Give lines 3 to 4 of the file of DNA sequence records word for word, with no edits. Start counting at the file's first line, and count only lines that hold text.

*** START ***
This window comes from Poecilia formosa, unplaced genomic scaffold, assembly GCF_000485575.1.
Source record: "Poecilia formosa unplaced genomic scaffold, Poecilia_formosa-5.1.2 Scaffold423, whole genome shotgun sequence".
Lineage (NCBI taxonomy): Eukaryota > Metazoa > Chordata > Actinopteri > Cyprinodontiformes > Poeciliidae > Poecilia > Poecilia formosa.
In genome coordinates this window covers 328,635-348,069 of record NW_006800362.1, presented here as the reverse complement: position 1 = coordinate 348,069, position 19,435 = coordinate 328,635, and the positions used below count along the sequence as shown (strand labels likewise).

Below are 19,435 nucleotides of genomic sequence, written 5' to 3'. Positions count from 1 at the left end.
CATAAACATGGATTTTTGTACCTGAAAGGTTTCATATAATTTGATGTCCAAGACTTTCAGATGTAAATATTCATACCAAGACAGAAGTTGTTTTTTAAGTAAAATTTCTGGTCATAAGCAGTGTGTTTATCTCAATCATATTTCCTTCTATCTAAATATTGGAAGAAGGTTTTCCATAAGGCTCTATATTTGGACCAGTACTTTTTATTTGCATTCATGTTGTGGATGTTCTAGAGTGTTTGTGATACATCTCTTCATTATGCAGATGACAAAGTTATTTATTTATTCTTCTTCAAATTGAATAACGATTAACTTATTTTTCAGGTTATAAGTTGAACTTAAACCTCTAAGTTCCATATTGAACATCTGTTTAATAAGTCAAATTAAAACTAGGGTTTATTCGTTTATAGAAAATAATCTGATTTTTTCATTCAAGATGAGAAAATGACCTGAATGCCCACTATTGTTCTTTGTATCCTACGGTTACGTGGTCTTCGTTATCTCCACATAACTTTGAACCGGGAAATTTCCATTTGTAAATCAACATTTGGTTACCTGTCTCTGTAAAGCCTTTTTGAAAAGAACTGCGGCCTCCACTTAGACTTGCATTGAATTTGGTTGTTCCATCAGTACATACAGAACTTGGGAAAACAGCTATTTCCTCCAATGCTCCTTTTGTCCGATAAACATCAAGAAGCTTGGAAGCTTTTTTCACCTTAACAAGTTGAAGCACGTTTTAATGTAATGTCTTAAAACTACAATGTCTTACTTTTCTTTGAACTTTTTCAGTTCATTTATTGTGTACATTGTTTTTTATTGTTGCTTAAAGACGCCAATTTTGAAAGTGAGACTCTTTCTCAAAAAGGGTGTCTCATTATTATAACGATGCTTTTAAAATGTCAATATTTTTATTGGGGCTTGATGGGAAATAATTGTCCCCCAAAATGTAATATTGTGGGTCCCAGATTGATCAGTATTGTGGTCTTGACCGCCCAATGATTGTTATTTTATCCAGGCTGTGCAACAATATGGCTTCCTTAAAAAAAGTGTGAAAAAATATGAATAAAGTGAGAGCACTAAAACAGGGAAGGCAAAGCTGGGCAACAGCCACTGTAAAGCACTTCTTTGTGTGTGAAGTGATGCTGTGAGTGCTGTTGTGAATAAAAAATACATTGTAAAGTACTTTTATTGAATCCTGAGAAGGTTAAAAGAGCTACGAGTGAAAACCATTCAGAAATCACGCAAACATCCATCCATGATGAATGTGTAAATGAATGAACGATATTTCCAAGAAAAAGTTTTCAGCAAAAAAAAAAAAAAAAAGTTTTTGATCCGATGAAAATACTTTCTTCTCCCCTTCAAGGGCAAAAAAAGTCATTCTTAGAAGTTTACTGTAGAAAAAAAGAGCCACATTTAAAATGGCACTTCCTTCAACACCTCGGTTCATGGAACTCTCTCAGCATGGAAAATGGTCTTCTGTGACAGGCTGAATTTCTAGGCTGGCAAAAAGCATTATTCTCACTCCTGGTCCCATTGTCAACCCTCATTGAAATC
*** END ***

Lineage (NCBI taxonomy): Eukaryota > Metazoa > Chordata > Actinopteri > Cyprinodontiformes > Poeciliidae > Poecilia > Poecilia formosa.
In genome coordinates this window covers 328,635-348,069 of record NW_006800362.1, presented here as the reverse complement: position 1 = coordinate 348,069, position 19,435 = coordinate 328,635, and the positions used below count along the sequence as shown (strand labels likewise).